With a focus on international politics and business, Geraldine Doogue talks to expert commentators about the things that matter to Australians.
John McCarthy on how diplomacy should be used
Former diplomat John McCarthy discusses past achievements in diplomacy and how the politics of the day can make all the difference. He also elaborates on his objection to superfluous statements at the political level that causes damage including creating phobias. Instead diplomacy needs to look at the national interest in a calm and considered way.
John McCarthy has held many Ambassadorship roles during his career including to Vietnam, Mexico, Thailand, the US, Indonesia and as high commissioner to India.
War talk: Australia's more militaristic China rhetoric
Militaristic rhetoric about 'drums of war', regarding China, raises questions about what can be achieved with that sort of language, and what's brought it on. Does it strengthen our position with China, or create a whole new set of problems.
We asked four commentators to give their different takes on the recent 'war talk' from Michael Pezzullo, secretary of DFAT, and Defence Minister Peter Dutton.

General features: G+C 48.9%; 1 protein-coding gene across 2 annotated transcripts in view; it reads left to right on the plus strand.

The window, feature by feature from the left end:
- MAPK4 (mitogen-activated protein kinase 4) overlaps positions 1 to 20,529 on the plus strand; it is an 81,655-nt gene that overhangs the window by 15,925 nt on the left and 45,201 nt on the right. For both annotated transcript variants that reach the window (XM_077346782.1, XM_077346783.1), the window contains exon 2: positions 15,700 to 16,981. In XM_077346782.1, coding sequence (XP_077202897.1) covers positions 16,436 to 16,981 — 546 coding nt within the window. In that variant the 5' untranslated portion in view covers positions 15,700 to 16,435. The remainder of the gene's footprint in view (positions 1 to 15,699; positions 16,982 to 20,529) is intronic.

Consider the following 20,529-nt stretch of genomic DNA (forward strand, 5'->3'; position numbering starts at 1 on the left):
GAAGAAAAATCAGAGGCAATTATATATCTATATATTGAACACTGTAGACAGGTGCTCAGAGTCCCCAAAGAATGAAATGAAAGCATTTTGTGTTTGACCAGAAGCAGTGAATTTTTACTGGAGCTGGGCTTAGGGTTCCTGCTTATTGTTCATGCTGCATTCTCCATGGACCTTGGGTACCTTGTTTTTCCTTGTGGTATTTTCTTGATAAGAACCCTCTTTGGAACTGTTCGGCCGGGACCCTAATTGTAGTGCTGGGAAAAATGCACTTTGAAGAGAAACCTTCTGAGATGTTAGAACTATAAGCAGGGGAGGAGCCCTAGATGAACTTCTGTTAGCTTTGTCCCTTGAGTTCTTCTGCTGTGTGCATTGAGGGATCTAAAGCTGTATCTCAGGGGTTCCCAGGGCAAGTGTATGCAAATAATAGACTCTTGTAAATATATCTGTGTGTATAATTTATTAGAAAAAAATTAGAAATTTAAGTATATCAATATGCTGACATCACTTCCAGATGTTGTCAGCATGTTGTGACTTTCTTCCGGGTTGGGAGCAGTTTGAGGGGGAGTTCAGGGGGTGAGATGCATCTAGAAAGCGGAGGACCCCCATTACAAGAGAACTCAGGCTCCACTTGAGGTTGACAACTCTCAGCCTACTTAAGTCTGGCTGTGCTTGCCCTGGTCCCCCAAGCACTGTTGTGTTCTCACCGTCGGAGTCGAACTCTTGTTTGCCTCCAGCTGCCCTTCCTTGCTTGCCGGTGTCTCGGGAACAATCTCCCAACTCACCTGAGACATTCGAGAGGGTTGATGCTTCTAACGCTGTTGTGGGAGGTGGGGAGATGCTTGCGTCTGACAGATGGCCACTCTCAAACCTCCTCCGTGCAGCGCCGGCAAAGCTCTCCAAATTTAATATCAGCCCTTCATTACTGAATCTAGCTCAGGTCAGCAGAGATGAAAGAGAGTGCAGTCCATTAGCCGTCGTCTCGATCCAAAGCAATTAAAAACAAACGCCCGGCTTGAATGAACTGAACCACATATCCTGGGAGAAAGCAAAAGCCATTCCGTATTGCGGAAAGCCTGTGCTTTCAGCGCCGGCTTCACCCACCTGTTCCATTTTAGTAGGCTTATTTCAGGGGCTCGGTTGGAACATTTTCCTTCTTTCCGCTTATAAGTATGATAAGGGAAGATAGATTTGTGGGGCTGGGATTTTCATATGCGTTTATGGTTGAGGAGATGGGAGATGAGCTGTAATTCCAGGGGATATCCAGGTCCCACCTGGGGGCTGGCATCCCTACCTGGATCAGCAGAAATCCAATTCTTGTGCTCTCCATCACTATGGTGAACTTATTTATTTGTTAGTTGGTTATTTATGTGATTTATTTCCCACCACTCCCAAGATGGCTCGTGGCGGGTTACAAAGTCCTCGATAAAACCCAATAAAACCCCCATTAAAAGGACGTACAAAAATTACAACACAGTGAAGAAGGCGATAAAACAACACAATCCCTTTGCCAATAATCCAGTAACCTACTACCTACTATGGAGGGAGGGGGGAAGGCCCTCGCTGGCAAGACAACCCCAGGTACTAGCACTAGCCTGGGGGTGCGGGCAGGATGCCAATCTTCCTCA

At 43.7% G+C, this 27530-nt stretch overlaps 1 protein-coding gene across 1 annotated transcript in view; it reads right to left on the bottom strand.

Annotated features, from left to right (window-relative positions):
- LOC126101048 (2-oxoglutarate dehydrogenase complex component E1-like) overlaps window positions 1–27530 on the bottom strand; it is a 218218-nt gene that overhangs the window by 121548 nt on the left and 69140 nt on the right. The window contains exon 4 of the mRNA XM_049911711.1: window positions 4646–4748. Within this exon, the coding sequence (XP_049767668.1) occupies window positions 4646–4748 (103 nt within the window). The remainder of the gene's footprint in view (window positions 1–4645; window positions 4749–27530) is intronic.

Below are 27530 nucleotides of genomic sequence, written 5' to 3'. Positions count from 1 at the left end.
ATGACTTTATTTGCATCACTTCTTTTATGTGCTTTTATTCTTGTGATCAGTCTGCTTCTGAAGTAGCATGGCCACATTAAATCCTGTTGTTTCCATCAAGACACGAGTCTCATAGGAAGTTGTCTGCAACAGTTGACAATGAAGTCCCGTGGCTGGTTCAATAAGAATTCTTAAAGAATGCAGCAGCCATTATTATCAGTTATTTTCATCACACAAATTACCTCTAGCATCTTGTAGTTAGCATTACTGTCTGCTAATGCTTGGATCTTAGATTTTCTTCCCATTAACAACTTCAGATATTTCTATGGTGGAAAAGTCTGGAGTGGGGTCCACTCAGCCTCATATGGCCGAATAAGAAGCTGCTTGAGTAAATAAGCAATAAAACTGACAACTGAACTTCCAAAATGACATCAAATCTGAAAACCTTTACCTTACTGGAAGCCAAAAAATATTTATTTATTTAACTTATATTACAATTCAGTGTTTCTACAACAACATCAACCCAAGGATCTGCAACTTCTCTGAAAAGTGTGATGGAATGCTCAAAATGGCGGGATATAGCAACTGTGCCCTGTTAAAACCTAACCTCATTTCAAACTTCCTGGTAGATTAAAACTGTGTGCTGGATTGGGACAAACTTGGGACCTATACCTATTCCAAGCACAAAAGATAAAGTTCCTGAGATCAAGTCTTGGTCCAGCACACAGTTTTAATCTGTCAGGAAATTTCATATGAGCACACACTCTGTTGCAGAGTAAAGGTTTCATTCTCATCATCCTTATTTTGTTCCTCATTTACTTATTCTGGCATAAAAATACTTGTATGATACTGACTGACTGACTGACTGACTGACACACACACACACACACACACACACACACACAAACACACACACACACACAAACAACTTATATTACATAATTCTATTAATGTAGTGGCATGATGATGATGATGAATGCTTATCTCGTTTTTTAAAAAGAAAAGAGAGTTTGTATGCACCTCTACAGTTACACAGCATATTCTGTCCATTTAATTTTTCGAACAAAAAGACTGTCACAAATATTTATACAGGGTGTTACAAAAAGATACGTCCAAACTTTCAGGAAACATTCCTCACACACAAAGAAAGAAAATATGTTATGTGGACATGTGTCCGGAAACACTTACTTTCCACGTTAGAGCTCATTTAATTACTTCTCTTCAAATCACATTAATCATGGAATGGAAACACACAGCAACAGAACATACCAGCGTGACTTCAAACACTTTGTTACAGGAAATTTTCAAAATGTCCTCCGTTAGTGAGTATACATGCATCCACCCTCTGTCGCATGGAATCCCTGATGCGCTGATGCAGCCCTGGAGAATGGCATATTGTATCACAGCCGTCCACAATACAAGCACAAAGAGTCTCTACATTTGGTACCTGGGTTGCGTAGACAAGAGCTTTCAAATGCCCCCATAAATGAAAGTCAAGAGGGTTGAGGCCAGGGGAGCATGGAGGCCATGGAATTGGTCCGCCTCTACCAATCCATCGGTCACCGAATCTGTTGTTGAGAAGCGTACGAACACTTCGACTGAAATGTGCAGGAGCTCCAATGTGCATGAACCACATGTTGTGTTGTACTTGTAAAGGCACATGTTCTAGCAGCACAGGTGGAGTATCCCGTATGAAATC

Israel and Gaza update
The latest on the sudden eruption of large scale violence in Israel and Gaza.
The Budget and aid, trade and diplomacy
In the 2021-22 Budget the federal government boosted funding for the Department of Foreign Affairs and Trade (DFAT) and invested in trade diplomacy by offering Australian businesses strategic and political risk analysis. But there were no major new commitments to foreign aid, despite calls from the sector.
COVID-19 and the great oxygen divide
Oxygen supplies around the world are dangerously low. And the health infrastructure in many developing countries is not equipped to distribute large amounts of oxygen. Around the world, oxygen is often diverted to industry rather than public health.
Can you trust a historical site to be factual?
Bricks and mortar surely can't lie. How can a historical site like Angkor Wat or the site of Abu Simbel not reveal the accurate story about their creation? How do you restore, re-build or re-locate and keep the authenticity of the site and the history? Does it matter? And importantly, who decides? John Darlington is an archaeologist, the Executive Director of the British affiliate of the World Monuments Fund and Fellow of the Society of Antiquaries. His book Fake Heritage: Why we rebuild monuments is published by Yale University Press.